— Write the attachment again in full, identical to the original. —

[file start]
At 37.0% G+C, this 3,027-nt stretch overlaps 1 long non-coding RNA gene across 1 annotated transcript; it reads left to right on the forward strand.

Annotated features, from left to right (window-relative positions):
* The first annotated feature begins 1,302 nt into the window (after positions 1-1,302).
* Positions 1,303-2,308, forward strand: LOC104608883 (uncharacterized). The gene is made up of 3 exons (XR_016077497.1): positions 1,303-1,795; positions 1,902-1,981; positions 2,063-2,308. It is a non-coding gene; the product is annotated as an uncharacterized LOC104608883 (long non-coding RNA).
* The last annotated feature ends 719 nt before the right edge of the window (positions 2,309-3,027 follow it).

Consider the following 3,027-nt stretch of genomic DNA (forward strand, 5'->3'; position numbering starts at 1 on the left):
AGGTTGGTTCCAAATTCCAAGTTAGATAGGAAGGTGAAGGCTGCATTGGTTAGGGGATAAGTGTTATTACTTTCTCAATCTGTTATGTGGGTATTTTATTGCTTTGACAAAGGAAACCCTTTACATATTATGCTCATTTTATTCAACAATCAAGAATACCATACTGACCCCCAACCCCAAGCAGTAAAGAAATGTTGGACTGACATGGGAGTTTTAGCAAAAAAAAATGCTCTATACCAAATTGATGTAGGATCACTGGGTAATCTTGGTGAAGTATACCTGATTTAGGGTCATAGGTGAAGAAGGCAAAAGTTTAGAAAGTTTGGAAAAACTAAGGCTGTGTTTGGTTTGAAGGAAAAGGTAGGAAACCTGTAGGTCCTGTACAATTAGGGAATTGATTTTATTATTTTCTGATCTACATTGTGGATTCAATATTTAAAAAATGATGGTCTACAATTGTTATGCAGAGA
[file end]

At 37.0% G+C, this 3,027-nt stretch overlaps 1 long non-coding RNA gene across 1 annotated transcript; it reads left to right on the forward strand.

Annotated features, from left to right (window-relative positions):
* The first annotated feature begins 1,302 nt into the window (after positions 1-1,302).
* Positions 1,303-2,308, forward strand: LOC104608883 (uncharacterized). The gene is made up of 3 exons (XR_016077497.1): positions 1,303-1,795; positions 1,902-1,981; positions 2,063-2,308. It is a non-coding gene; the product is annotated as an uncharacterized LOC104608883 (long non-coding RNA).
* The last annotated feature ends 719 nt before the right edge of the window (positions 2,309-3,027 follow it).

Consider the following 3,027-nt stretch of genomic DNA (forward strand, 5'->3'; position numbering starts at 1 on the left):
AGGTTGGTTCCAAATTCCAAGTTAGATAGGAAGGTGAAGGCTGCATTGGTTAGGGGATAAGTGTTATTACTTTCTCAATCTGTTATGTGGGTATTTTATTGCTTTGACAAAGGAAACCCTTTACATATTATGCTCATTTTATTCAACAATCAAGAATACCATACTGACCCCCAACCCCAAGCAGTAAAGAAATGTTGGACTGACATGGGAGTTTTAGCAAAAAAAAATGCTCTATACCAAATTGATGTAGGATCACTGGGTAATCTTGGTGAAGTATACCTGATTTAGGGTCATAGGTGAAGAAGGCAAAAGTTTAGAAAGTTTGGAAAAACTAAGGCTGTGTTTGGTTTGAAGGAAAAGGTAGGAAACCTGTAGGTCCTGTACAATTAGGGAATTGATTTTATTATTTTCTGATCTACATTGTGGATTCAATATTTAAAAAATGATGGTCTACAATTGTTATGCAGAGA